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Old 01-03-2007, 04:54 PM   #61
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I use the $15 non-stick Black & Decker model all the time for steamed rice. None of the common rice cookers are that complex, some just have a few extra timing features and energy levels really (and capacities of course) - kinda like a $50 microwave vs a $200 microwave that has a baked potato button and alarm to get you up in the morning...

(Not to rain on anybodys parade that bought the $4500 microwave with the buttons labeled "Cream of Wheat" or "Mac & Cheese"... )

Really good rice still needs to be washed, bloomed, and cooked with the proper amount of water, and then briefly rested whether you use a hand-hammered wok or a $6000 Fuji-Express 9000 Plus. I like rice cookers for their consistency of quality product. It knows exactly when the water is all absorbed and the temp begins to rise. I can guess pretty good with rice in a pot when it reaches this stage, but not nearly as well as a thermocouple device.
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Old 01-03-2007, 05:36 PM   #62
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Originally Posted by Dina
Has anyone ever made Spanish rice (fried in oil with added peppers and spices) in a rice cooker? Will it work well?
Yes, I have. I used the recipe for arroz a la Mexicana (tomato-based Spanish rice) in The Ultimate Rice Cooker Cookbook, which I think is a must-have for really getting the most out of the appliance, especially the high-priced fuzzy logic ones.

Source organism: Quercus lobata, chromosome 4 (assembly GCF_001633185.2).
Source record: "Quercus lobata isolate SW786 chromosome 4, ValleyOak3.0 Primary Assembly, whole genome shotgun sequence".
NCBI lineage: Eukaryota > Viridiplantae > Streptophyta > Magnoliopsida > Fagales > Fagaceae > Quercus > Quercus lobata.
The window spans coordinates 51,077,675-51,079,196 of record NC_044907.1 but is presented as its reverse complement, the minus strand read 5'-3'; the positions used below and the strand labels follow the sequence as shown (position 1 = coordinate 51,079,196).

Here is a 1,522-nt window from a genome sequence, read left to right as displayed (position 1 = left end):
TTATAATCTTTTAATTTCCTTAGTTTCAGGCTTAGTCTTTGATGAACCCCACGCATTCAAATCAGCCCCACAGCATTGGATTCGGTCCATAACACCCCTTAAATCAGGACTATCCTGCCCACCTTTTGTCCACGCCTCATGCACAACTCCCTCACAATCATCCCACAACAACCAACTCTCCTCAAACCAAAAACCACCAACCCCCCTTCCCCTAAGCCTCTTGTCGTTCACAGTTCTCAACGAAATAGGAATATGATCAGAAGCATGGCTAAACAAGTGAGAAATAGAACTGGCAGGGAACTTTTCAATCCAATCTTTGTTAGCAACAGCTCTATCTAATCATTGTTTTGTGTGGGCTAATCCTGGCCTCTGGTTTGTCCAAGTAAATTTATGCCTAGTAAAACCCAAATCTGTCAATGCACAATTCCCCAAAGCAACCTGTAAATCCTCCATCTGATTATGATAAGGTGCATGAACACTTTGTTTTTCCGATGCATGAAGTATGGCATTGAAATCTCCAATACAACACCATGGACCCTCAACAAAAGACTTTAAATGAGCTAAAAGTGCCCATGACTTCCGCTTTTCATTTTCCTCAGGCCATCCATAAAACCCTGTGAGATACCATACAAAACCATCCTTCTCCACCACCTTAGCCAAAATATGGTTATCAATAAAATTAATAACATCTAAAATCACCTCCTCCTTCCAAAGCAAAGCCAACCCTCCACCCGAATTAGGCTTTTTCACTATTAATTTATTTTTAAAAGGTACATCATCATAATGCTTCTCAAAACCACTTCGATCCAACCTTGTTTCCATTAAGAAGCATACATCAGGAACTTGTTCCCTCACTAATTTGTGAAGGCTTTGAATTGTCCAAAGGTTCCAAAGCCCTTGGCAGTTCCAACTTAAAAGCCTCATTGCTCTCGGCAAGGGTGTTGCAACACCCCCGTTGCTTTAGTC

The recipe calls for using either the "Quick Cook" or the regular cycle to first saute the onion and garlic ( no peppers, but you could add them too). Then the rice is added and sauteed, then some tomato, and finally the liquid and some spices. Then you close the lid and reset the cooker on the regular cycle (or if you used the regular cycle, you just let it continue) to complete the dish.

This method for sauteeing right in the cooker can be used for a variety of rice-based dishes, including all sorts of pilafs.
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Old 01-03-2007, 05:55 PM   #63
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Quote:
Originally Posted by Dina
Has anyone ever made Spanish rice (fried in oil with added peppers and spices) in a rice cooker? Will it work well?
I have. I have also made rice mixes in it, such as Zatarain's jambalaya, red beans & rice, and black beans & rice, and theLipton packaged flavored rices. You just follow the stove top instrucitons. They come out just as they would if you were babysitting them in a pot on top of the stove.
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Old 01-04-2007, 03:46 AM   #64
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Quote:
Originally Posted by Dina
Has anyone ever made Spanish rice (fried in oil with added peppers and spices) in a rice cooker? Will it work well?
Absolutely. You can even add chicken meat and veggies to it. Be sure to use only boneless meat, otherwise your non-stick pot will have scratches due to the stirring process. You can also boil plain Chinese rice porridge or with veggies as well.
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Old 01-04-2007, 07:43 AM   #65